Re: Sharing an ADO connection object between two processes ?

"Egbert Nierop \(MVP for IIS\)" <egbert_nierop@nospam.invalid>
Thu, 5 Oct 2006 18:15:41 +0200
"Herby" <> wrote in message

Egbert Nierop (MVP for IIS) wrote:

"Herby" <> wrote in message

Egbert Nierop (MVP for IIS) wrote:

"Herby" <> wrote in message

We have a client and server application that run on the same
We want both to participate in the same transaction.

To acheive this I understand they need to share the same connection

The server currently supports a COM interface, as the client passes
across copies of simple data types Strings and integers etc.

But now they want to pass across the client ADO connection object.
data-writes within the server should then use this connection object
for creating its recordsets etc.

On return to the client - the client may then decide to commit or
rollback via the same connection object.

I understand the server would have a proxy back to the actual
connection object residing in the client address space. Is this
to work?

No offense intended but this is impossible. A connection, is in fact a
TCP/IP connection (for instance) to a SQL database server.

As you might guess, a single process can host one or more TCP/IP
connections, but one connection belongs _exactly_ to one

As soon as you 'share' the connection, you are fooling yourself to
that you have just one connection. You will have two connection in
there -will- be a lot of marshalling at the runtime of COM.
It's much more performance and security wise, to -not- share
objects. Just rely on the perfect resource pooling features of

Could you explain "Just rely on the perfect resource pooling features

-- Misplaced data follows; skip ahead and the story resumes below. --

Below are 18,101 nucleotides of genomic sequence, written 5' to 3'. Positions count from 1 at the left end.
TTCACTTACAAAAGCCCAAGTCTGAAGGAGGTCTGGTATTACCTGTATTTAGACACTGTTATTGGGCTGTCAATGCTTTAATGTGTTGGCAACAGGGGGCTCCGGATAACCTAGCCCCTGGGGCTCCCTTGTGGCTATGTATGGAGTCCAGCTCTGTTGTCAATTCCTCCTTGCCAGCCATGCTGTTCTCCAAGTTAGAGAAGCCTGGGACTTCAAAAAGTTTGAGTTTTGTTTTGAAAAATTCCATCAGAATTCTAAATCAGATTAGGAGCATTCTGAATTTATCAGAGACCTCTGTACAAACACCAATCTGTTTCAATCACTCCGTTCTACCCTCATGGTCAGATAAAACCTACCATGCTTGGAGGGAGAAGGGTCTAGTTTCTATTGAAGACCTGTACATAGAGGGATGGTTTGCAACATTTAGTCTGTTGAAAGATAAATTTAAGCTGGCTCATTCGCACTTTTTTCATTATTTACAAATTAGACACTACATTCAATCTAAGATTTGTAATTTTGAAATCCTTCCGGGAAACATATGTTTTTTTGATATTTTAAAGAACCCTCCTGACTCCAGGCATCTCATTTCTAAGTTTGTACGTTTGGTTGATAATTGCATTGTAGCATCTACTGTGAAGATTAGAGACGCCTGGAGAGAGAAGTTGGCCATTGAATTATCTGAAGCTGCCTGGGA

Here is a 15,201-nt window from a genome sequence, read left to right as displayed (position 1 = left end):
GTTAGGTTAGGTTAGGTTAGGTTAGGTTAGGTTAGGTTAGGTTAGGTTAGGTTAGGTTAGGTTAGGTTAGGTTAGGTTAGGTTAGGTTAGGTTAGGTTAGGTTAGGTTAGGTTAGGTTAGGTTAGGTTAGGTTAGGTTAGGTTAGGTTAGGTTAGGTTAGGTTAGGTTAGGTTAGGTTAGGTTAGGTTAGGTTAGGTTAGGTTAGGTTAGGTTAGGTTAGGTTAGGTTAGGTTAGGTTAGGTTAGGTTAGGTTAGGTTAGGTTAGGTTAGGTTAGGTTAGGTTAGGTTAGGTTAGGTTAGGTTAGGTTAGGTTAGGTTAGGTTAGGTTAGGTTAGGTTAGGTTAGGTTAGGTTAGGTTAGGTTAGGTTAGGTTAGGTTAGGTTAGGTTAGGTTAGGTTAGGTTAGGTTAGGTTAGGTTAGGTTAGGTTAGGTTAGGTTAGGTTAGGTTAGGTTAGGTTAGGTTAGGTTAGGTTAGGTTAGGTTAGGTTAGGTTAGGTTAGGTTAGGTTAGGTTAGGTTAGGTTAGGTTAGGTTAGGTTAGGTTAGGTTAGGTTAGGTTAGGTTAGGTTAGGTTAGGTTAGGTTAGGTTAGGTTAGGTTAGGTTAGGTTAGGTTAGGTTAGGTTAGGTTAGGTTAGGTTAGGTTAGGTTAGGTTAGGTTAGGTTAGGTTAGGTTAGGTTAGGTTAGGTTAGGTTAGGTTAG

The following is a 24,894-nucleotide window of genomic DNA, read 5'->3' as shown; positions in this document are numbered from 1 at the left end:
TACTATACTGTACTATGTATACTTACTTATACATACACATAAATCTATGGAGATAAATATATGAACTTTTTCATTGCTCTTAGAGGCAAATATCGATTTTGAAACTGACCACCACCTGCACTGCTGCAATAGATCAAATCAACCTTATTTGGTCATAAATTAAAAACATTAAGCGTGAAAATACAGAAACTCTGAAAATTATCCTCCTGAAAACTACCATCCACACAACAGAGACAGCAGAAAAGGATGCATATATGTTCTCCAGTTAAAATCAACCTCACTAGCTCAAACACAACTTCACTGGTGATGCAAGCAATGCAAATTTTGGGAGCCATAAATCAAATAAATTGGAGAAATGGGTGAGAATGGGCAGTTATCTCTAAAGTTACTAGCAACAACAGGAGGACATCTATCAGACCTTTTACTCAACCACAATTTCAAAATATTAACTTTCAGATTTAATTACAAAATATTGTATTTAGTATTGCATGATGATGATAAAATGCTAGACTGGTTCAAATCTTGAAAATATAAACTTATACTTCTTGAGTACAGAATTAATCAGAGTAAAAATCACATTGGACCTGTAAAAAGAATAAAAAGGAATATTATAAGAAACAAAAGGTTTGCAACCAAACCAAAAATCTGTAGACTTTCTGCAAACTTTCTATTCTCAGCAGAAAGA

of Windows?"

Create one or more COM objects that all use the same connection string.

Now open and close the connection (from the connection string) -per
within these COM objects.

Create (instanciate) those COM objects within a process.

Notice that even if you have called different methods from different COM
components that each opened and closed there respective ADODB.Connection
object, at the SQL server side you only see one connection being

You get that feature for free. This is called: "resource pooling". (and
used connection pooling).

With all respect to your managers, but they probably are thinking in
mainframe times or in times where the client-server connections were too
expensive so programmers in ancient times had to 'share' connections

My managers think they can just pass across an ADO connection object
from 1 process
to the other - I need to justify this is impossible?

This is impossible. You cannot share -one TCP-IP connection (or named
between 2 or more processes. You can 'share' a ADODB.connection object
this is fooling the managers. In effect, there will be 2 connections
your runtime has become sloppy and slower.

Thanks for your help.

Im sure you are all right. They still want me to produce a example
that proves it.
If there are two connections then they wont be part of the same
So there wont be no fooling?

Transactions must be dealt with through COM+. Don't they know that they are
trying to solve a problem that is solved already since NT4 (Transaction
Manager which is renamed to COM+ and Component Manager). THe DTC Districuted
Transaction Coordinator, allows you to share transactions among more servers
and connections.

Let them allow you to do the programming and thinking about 'how to' let
them do the business :)

To prove my point. Open SQL Server and query for active connections through
the SQL Enterprise Manager. Even if you share a connection among two
processes, there will be 2 connections (including the sloppyness, and
marshaling overhead).

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